The main idea of the film is that 'the heart must be the mediator between the head and the hands' in the body politic. I take this to mean that capitalism creates wealth most quickly, but it's not distributed fairly. A compromise is to have capitalism, but tax income to fund a citizen's allowance so that everyone can benefit from the wealth that capitalism creates. If it does mean this, then I heartily agree!

Bristol Museum vs Banksy

Queuing to get in. It takes about an hour.

Sign at the entrance.

My nephews are really into Thomas The Tank Engine, so this caught my eye.

I hope you can make out the writing, dear reader.

You make your own mind up.

A touch self-agrandizing.

An animated salami sausage. This is part of a series of pieces where an animated piece of food is shown as if it's the animal it comes from. Eg. battered cod swimming in a fish bowl.

Now, someone who knows about art could tell me the painting that this uses.

This isn't a Banksy, it's a biologically accurate model of the AIDS virus.

See the note about the images of the virus in the media.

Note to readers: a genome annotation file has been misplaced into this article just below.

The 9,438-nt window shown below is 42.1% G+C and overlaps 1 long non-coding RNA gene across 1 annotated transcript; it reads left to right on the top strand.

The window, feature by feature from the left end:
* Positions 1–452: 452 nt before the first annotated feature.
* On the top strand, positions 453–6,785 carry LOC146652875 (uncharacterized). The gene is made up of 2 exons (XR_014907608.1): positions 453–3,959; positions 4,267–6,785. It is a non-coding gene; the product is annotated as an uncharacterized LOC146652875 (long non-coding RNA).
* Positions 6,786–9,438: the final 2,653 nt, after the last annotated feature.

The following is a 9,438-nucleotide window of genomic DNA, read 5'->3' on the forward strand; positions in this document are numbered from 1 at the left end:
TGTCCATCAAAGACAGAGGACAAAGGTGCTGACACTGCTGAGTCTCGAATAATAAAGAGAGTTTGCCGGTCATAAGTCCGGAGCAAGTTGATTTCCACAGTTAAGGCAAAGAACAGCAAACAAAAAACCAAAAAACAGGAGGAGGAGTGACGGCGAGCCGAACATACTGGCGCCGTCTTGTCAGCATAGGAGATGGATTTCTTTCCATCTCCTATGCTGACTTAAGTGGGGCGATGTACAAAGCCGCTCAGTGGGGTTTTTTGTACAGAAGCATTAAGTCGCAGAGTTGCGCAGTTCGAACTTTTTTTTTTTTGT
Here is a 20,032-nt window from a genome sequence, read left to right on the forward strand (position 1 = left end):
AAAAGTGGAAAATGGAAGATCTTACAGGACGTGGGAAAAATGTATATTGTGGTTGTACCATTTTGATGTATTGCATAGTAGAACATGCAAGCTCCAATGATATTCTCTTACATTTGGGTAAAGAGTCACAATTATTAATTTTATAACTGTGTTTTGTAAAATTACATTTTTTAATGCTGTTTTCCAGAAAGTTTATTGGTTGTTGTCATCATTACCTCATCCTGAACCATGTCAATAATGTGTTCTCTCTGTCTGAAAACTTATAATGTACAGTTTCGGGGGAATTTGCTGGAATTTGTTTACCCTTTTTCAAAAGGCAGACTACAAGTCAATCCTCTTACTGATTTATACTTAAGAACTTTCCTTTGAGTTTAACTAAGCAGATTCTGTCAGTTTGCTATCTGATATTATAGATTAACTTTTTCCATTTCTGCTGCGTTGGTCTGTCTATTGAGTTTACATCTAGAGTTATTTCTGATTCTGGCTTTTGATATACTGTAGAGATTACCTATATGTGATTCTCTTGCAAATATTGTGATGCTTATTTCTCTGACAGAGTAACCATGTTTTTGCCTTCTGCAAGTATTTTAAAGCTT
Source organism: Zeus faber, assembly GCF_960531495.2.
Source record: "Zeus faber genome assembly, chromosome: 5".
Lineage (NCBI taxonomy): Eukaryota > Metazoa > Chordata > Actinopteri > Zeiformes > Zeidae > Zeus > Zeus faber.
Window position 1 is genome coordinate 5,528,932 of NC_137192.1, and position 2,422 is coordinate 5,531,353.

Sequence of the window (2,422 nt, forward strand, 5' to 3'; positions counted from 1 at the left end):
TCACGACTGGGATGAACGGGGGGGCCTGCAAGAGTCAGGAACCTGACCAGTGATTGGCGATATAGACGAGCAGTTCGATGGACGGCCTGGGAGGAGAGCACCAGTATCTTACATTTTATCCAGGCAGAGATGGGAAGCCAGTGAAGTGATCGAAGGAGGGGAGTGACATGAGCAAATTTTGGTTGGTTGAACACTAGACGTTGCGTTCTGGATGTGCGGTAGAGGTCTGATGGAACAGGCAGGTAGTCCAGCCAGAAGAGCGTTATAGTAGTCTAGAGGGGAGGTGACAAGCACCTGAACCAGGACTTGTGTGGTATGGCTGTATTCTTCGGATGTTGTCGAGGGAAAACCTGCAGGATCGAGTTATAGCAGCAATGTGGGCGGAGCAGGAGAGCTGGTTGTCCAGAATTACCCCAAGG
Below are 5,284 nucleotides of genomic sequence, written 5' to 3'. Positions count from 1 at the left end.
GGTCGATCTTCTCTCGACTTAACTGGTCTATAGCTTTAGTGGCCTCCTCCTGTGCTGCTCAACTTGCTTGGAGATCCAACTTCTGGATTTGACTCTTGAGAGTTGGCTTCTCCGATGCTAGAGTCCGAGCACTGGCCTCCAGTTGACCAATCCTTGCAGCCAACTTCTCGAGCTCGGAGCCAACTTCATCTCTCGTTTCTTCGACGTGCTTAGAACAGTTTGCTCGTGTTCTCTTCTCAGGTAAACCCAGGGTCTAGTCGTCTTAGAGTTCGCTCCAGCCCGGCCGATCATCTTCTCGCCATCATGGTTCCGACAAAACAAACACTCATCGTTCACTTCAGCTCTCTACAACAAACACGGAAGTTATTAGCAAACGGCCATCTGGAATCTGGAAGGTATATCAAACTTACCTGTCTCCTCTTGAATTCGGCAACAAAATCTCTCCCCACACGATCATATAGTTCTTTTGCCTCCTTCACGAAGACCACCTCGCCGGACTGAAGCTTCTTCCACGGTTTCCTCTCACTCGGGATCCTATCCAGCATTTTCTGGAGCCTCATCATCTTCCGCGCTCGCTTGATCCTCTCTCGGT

This made everyone laugh!

I'm disappointed that Banksy uses MS-Windows.

This animated mechanical riot police officer is disturbingly lifelike when you see him in the flesh.

The way we went through the museum, we saw this at the end.

Ironically, the biggest moral question is posed by the very existence of the exhibition, rather than its content. Graffiti is illegal, and yet here we are celebrating criminality. Would I mind if someone graffitied my house? Yes! Unless it was a Banksy, in which case I'd be rich. So should we change the law to make graffiti illegal _unless_ it adds monetary value? Well no, that would be ridiculous. Can someone tell me what my attitude to graffiti should be? Thank you.


Memristor Minds

New Scientist has a good article on memristors and their implications for AI.

It seems that memristor circuits make it possible to build cheaper, smaller computers that use less energy. It'll let us build a computer that simulates a human brain, cortical computing. I, for one, welcome our new memristor overlords.



According to the FAQ on fishsubsidy.org:
For the period 2007-13 the EU is set to spend €4.3 billion in subsidies to the fisheries sector.
This is a gross distortion of the market, and terribly damaging for society. Please stop it!


Imprimatur 016

New version of Imprimatur out that adds the following feature:

* Can now set a request to follow redirects.

Incidentally, I think I like the new look SourceForge. It could still do with being trimmed back to make it faster, but an improvement nonetheless.